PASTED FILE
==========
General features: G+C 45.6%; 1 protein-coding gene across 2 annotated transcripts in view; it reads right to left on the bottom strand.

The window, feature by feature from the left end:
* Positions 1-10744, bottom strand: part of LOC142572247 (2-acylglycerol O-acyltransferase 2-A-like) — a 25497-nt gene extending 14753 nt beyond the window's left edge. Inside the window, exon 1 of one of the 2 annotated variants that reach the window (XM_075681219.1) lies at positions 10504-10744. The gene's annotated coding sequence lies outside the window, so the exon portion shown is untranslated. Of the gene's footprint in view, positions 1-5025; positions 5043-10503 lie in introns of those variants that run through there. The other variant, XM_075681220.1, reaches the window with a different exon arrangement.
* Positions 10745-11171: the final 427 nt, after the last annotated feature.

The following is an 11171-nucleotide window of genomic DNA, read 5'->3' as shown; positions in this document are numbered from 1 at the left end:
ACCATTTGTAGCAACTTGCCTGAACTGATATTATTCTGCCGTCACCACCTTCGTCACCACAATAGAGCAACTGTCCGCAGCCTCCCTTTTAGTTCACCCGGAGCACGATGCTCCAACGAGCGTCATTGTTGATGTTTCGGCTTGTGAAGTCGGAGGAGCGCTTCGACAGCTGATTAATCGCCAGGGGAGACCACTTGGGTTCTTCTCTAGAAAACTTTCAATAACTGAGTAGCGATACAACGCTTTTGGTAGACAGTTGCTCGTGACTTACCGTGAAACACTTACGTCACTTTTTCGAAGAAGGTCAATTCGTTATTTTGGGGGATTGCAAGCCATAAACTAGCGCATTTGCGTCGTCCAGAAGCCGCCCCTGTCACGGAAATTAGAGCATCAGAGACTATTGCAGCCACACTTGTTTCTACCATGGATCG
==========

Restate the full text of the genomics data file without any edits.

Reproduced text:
General features: G+C 45.6%; 1 protein-coding gene across 2 annotated transcripts in view; it reads right to left on the bottom strand.

The window, feature by feature from the left end:
* Positions 1-10744, bottom strand: part of LOC142572247 (2-acylglycerol O-acyltransferase 2-A-like) — a 25497-nt gene extending 14753 nt beyond the window's left edge. Inside the window, exon 1 of one of the 2 annotated variants that reach the window (XM_075681219.1) lies at positions 10504-10744. The gene's annotated coding sequence lies outside the window, so the exon portion shown is untranslated. Of the gene's footprint in view, positions 1-5025; positions 5043-10503 lie in introns of those variants that run through there. The other variant, XM_075681220.1, reaches the window with a different exon arrangement.
* Positions 10745-11171: the final 427 nt, after the last annotated feature.

The following is an 11171-nucleotide window of genomic DNA, read 5'->3' as shown; positions in this document are numbered from 1 at the left end:
ACCATTTGTAGCAACTTGCCTGAACTGATATTATTCTGCCGTCACCACCTTCGTCACCACAATAGAGCAACTGTCCGCAGCCTCCCTTTTAGTTCACCCGGAGCACGATGCTCCAACGAGCGTCATTGTTGATGTTTCGGCTTGTGAAGTCGGAGGAGCGCTTCGACAGCTGATTAATCGCCAGGGGAGACCACTTGGGTTCTTCTCTAGAAAACTTTCAATAACTGAGTAGCGATACAACGCTTTTGGTAGACAGTTGCTCGTGACTTACCGTGAAACACTTACGTCACTTTTTCGAAGAAGGTCAATTCGTTATTTTGGGGGATTGCAAGCCATAAACTAGCGCATTTGCGTCGTCCAGAAGCCGCCCCTGTCACGGAAATTAGAGCATCAGAGACTATTGCAGCCACACTTGTTTCTACCATGGATCG